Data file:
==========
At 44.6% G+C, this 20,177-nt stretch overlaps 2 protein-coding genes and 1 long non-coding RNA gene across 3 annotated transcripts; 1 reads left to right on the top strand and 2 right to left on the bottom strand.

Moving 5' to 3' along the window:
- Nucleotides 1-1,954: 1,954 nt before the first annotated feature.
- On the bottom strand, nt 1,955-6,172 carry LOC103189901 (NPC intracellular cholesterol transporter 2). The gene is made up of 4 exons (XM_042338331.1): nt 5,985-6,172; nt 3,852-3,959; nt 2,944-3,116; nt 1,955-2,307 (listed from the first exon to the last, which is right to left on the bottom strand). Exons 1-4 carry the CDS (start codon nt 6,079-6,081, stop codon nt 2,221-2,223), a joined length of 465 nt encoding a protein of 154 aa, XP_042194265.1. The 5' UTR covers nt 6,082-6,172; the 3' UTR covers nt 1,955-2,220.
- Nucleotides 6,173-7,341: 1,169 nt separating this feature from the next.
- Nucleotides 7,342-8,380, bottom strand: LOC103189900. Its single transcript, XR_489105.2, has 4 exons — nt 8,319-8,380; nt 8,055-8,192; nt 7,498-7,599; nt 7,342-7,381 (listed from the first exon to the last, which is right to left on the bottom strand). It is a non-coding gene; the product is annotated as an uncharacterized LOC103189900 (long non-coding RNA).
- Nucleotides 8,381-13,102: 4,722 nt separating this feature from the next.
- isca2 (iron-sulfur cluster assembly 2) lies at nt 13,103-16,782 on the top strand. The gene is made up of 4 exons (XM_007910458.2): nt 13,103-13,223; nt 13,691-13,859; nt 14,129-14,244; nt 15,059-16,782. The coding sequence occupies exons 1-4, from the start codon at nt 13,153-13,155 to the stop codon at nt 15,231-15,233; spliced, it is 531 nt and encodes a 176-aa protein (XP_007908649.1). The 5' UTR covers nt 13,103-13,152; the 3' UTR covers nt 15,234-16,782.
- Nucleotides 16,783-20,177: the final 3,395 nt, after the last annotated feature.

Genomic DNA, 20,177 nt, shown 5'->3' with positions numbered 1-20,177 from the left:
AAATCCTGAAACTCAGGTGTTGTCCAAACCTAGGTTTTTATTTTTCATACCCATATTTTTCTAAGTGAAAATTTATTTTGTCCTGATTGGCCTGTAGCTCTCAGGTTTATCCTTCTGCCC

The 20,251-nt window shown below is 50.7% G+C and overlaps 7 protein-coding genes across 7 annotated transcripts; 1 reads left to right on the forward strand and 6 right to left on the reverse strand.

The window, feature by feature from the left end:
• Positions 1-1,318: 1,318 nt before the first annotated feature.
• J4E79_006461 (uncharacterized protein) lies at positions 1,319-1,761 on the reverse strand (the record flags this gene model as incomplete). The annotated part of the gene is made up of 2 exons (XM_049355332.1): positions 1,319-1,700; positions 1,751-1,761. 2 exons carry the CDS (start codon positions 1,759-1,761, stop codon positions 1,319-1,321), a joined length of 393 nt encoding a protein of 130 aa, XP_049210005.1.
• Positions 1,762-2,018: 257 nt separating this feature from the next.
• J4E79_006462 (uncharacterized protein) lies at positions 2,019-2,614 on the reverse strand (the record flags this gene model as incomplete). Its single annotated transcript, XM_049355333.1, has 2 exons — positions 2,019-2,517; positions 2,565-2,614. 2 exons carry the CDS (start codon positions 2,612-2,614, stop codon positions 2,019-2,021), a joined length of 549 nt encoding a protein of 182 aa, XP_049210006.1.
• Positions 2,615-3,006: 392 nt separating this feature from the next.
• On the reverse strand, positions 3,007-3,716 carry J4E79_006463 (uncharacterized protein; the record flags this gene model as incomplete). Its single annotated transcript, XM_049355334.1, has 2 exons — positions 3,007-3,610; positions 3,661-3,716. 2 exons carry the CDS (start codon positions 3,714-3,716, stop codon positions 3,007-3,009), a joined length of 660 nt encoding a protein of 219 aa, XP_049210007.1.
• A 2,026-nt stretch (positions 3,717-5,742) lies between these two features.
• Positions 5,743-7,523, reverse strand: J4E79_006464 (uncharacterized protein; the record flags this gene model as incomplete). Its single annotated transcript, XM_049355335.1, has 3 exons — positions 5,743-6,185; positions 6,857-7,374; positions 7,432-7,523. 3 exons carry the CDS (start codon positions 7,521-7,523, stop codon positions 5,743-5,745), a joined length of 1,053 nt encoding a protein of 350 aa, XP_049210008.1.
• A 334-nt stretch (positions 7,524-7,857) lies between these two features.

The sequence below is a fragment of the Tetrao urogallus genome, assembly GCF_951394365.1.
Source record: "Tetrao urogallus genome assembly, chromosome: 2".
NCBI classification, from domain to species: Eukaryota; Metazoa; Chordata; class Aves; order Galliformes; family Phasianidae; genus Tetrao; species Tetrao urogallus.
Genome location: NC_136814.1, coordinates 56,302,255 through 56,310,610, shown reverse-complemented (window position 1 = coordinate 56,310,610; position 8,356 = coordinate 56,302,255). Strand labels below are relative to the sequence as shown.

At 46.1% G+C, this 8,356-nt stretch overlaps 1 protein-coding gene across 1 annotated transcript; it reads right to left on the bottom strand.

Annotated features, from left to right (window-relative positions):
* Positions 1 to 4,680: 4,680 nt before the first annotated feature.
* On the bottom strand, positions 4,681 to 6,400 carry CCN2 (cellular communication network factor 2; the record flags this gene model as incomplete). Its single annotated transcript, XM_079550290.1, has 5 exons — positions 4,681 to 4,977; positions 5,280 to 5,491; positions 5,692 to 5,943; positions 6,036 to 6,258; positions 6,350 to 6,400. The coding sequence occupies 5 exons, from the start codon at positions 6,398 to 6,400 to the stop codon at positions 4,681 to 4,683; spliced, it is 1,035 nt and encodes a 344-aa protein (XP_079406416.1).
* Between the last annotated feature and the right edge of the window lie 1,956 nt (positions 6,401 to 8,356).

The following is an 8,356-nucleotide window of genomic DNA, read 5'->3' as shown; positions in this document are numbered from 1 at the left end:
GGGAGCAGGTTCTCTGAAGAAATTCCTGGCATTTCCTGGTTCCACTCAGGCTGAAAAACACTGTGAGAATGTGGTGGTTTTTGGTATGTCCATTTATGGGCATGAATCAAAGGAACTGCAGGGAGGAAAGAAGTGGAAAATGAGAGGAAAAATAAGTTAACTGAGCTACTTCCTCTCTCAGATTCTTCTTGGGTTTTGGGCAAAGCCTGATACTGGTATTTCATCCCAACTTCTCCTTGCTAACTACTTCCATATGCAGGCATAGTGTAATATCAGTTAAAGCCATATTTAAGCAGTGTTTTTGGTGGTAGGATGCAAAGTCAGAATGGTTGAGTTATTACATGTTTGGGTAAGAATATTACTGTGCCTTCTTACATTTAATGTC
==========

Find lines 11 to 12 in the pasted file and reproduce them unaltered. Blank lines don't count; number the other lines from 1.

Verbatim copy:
AAATCCTGAAACTCAGGTGTTGTCCAAACCTAGGTTTTTATTTTTCATACCCATATTTTTCTAAGTGAAAATTTATTTTGTCCTGATTGGCCTGTAGCTCTCAGGTTTATCCTTCTGCCC

The 20,251-nt window shown below is 50.7% G+C and overlaps 7 protein-coding genes across 7 annotated transcripts; 1 reads left to right on the forward strand and 6 right to left on the reverse strand.